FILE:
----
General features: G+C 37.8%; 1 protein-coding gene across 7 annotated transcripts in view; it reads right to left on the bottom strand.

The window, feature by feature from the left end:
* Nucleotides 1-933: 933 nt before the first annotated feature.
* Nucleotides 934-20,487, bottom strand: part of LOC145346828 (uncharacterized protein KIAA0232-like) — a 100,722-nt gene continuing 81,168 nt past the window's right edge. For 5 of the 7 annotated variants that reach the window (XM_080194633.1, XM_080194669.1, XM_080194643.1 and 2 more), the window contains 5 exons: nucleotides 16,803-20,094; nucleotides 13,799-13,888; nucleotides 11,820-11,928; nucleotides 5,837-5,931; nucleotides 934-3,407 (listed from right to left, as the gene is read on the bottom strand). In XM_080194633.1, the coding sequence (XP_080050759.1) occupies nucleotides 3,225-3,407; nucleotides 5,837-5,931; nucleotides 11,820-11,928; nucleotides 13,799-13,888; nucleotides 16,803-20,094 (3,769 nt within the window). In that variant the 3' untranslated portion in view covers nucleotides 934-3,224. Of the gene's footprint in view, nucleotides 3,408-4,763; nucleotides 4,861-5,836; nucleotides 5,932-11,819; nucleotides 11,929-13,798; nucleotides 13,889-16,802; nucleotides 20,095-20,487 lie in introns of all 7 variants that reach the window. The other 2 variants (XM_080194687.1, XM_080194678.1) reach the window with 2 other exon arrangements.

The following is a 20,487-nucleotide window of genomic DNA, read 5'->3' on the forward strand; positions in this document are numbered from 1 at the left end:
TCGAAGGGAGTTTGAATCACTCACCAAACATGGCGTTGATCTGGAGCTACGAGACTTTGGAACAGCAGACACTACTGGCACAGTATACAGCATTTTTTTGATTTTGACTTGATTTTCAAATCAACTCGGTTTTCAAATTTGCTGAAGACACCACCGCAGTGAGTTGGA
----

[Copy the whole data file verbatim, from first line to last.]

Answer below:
General features: G+C 37.8%; 1 protein-coding gene across 7 annotated transcripts in view; it reads right to left on the bottom strand.

The window, feature by feature from the left end:
* Nucleotides 1-933: 933 nt before the first annotated feature.
* Nucleotides 934-20,487, bottom strand: part of LOC145346828 (uncharacterized protein KIAA0232-like) — a 100,722-nt gene continuing 81,168 nt past the window's right edge. For 5 of the 7 annotated variants that reach the window (XM_080194633.1, XM_080194669.1, XM_080194643.1 and 2 more), the window contains 5 exons: nucleotides 16,803-20,094; nucleotides 13,799-13,888; nucleotides 11,820-11,928; nucleotides 5,837-5,931; nucleotides 934-3,407 (listed from right to left, as the gene is read on the bottom strand). In XM_080194633.1, the coding sequence (XP_080050759.1) occupies nucleotides 3,225-3,407; nucleotides 5,837-5,931; nucleotides 11,820-11,928; nucleotides 13,799-13,888; nucleotides 16,803-20,094 (3,769 nt within the window). In that variant the 3' untranslated portion in view covers nucleotides 934-3,224. Of the gene's footprint in view, nucleotides 3,408-4,763; nucleotides 4,861-5,836; nucleotides 5,932-11,819; nucleotides 11,929-13,798; nucleotides 13,889-16,802; nucleotides 20,095-20,487 lie in introns of all 7 variants that reach the window. The other 2 variants (XM_080194687.1, XM_080194678.1) reach the window with 2 other exon arrangements.

The following is a 20,487-nucleotide window of genomic DNA, read 5'->3' on the forward strand; positions in this document are numbered from 1 at the left end:
TCGAAGGGAGTTTGAATCACTCACCAAACATGGCGTTGATCTGGAGCTACGAGACTTTGGAACAGCAGACACTACTGGCACAGTATACAGCATTTTTTTGATTTTGACTTGATTTTCAAATCAACTCGGTTTTCAAATTTGCTGAAGACACCACCGCAGTGAGTTGGA